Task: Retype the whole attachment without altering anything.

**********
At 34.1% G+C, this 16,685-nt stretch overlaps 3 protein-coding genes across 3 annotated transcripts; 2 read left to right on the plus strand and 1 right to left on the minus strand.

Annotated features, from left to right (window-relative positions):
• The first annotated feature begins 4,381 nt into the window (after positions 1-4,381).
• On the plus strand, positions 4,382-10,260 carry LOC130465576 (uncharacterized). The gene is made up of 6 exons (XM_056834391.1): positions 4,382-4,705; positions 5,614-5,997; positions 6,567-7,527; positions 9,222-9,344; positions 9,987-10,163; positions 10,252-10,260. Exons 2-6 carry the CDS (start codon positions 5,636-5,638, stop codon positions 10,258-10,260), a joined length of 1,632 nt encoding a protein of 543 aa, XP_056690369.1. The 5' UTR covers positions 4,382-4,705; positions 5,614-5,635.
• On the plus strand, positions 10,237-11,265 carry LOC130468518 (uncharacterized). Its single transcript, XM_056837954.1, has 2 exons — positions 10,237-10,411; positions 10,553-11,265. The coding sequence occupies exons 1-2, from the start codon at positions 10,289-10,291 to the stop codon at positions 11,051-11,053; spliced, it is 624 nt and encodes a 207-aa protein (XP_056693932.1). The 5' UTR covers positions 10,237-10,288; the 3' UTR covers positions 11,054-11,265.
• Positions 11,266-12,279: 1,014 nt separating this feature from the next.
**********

At 34.1% G+C, this 16,685-nt stretch overlaps 3 protein-coding genes across 3 annotated transcripts; 2 read left to right on the plus strand and 1 right to left on the minus strand.

Annotated features, from left to right (window-relative positions):
• The first annotated feature begins 4,381 nt into the window (after positions 1-4,381).
• On the plus strand, positions 4,382-10,260 carry LOC130465576 (uncharacterized). The gene is made up of 6 exons (XM_056834391.1): positions 4,382-4,705; positions 5,614-5,997; positions 6,567-7,527; positions 9,222-9,344; positions 9,987-10,163; positions 10,252-10,260. Exons 2-6 carry the CDS (start codon positions 5,636-5,638, stop codon positions 10,258-10,260), a joined length of 1,632 nt encoding a protein of 543 aa, XP_056690369.1. The 5' UTR covers positions 4,382-4,705; positions 5,614-5,635.
• On the plus strand, positions 10,237-11,265 carry LOC130468518 (uncharacterized). Its single transcript, XM_056837954.1, has 2 exons — positions 10,237-10,411; positions 10,553-11,265. The coding sequence occupies exons 1-2, from the start codon at positions 10,289-10,291 to the stop codon at positions 11,051-11,053; spliced, it is 624 nt and encodes a 207-aa protein (XP_056693932.1). The 5' UTR covers positions 10,237-10,288; the 3' UTR covers positions 11,054-11,265.
• Positions 11,266-12,279: 1,014 nt separating this feature from the next.